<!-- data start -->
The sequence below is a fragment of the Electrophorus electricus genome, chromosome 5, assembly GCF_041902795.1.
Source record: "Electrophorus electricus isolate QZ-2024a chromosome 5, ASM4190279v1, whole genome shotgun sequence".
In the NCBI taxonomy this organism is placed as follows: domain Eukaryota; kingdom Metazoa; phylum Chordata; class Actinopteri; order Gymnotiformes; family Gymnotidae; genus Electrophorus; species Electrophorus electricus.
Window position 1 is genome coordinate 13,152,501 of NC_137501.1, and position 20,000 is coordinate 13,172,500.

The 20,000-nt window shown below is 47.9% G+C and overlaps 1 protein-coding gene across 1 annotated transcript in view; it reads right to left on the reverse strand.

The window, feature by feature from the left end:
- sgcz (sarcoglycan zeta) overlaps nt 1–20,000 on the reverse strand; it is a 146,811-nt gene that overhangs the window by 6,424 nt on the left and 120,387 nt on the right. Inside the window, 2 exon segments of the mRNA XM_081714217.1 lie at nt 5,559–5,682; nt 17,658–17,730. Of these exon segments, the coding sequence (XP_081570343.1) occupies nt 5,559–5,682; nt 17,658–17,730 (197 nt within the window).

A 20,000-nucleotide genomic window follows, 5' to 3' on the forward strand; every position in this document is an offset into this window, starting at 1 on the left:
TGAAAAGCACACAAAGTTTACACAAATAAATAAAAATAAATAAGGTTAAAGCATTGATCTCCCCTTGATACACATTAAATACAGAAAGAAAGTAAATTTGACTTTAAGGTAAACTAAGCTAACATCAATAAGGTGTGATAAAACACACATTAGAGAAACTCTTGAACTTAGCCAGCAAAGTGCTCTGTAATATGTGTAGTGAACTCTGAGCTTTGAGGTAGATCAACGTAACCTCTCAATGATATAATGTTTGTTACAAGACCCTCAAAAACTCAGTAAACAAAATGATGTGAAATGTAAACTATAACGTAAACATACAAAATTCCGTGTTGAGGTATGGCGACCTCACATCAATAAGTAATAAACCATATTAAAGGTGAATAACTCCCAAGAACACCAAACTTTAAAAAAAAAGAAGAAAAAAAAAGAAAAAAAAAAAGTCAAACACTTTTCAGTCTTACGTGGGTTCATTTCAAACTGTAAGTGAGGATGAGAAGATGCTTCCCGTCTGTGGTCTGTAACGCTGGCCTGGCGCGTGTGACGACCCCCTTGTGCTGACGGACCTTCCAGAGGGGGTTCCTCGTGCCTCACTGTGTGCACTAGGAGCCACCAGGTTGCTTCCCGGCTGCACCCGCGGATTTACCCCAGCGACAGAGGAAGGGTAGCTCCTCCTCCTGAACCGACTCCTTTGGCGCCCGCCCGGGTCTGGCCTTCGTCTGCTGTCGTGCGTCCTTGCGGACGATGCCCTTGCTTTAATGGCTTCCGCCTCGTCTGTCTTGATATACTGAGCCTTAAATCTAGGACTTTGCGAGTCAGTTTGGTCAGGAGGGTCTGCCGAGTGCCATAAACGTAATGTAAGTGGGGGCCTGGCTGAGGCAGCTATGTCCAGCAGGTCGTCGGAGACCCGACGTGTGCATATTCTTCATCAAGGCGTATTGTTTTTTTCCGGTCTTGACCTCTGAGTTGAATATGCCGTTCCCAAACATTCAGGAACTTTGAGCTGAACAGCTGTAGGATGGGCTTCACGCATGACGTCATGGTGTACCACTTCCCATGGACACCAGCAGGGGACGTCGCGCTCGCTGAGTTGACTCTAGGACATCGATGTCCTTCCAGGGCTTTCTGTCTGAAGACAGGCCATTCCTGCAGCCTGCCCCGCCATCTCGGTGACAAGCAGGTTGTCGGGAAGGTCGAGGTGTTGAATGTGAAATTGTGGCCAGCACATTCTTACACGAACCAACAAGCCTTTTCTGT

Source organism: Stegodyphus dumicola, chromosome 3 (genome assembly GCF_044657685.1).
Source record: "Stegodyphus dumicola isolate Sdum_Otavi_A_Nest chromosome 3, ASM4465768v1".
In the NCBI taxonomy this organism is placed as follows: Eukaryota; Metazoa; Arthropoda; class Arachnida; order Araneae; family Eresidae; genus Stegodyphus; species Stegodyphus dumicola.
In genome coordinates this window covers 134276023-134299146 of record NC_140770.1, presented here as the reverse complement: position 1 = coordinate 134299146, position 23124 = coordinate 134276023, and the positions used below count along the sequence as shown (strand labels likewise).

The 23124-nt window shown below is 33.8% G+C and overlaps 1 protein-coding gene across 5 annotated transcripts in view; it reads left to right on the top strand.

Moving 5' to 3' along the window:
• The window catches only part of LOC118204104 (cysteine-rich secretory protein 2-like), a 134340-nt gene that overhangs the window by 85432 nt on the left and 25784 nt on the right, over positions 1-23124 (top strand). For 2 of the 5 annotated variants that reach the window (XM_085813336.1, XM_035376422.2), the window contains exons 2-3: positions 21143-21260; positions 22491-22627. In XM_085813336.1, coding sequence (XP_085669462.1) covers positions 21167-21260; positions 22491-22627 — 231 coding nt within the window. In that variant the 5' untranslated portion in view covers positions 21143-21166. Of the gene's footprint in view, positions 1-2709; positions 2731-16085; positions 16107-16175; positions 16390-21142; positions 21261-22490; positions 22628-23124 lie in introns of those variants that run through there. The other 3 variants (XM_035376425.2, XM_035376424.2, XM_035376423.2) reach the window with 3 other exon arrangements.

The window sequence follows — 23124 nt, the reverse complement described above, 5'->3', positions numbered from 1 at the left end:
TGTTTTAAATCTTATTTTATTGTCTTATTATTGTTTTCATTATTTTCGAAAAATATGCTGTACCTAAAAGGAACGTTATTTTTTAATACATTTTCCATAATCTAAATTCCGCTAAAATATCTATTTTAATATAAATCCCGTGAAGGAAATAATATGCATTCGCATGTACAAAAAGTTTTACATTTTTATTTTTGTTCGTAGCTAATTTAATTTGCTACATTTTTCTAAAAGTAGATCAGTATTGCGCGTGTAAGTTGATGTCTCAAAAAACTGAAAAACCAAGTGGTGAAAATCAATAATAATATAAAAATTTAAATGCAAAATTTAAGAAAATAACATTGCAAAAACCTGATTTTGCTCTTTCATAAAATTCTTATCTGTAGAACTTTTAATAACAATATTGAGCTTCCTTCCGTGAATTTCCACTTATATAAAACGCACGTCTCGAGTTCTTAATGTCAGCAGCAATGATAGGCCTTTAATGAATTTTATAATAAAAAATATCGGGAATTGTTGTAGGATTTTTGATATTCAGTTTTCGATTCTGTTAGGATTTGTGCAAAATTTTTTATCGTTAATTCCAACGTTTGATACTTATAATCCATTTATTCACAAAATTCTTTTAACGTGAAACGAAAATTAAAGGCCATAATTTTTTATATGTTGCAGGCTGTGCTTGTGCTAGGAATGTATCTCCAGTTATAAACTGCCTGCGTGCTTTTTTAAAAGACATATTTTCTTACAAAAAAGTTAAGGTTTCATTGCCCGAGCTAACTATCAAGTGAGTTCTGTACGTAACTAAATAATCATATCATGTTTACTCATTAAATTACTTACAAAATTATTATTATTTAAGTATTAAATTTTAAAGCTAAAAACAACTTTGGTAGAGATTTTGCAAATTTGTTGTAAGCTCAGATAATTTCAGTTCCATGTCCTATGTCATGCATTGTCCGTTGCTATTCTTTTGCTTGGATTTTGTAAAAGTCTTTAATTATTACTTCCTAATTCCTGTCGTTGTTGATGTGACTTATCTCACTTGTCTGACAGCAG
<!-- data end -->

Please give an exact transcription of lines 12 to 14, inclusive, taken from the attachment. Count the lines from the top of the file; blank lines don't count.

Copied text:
In the NCBI taxonomy this organism is placed as follows: Eukaryota; Metazoa; Arthropoda; class Arachnida; order Araneae; family Eresidae; genus Stegodyphus; species Stegodyphus dumicola.
In genome coordinates this window covers 134276023-134299146 of record NC_140770.1, presented here as the reverse complement: position 1 = coordinate 134299146, position 23124 = coordinate 134276023, and the positions used below count along the sequence as shown (strand labels likewise).

The 23124-nt window shown below is 33.8% G+C and overlaps 1 protein-coding gene across 5 annotated transcripts in view; it reads left to right on the top strand.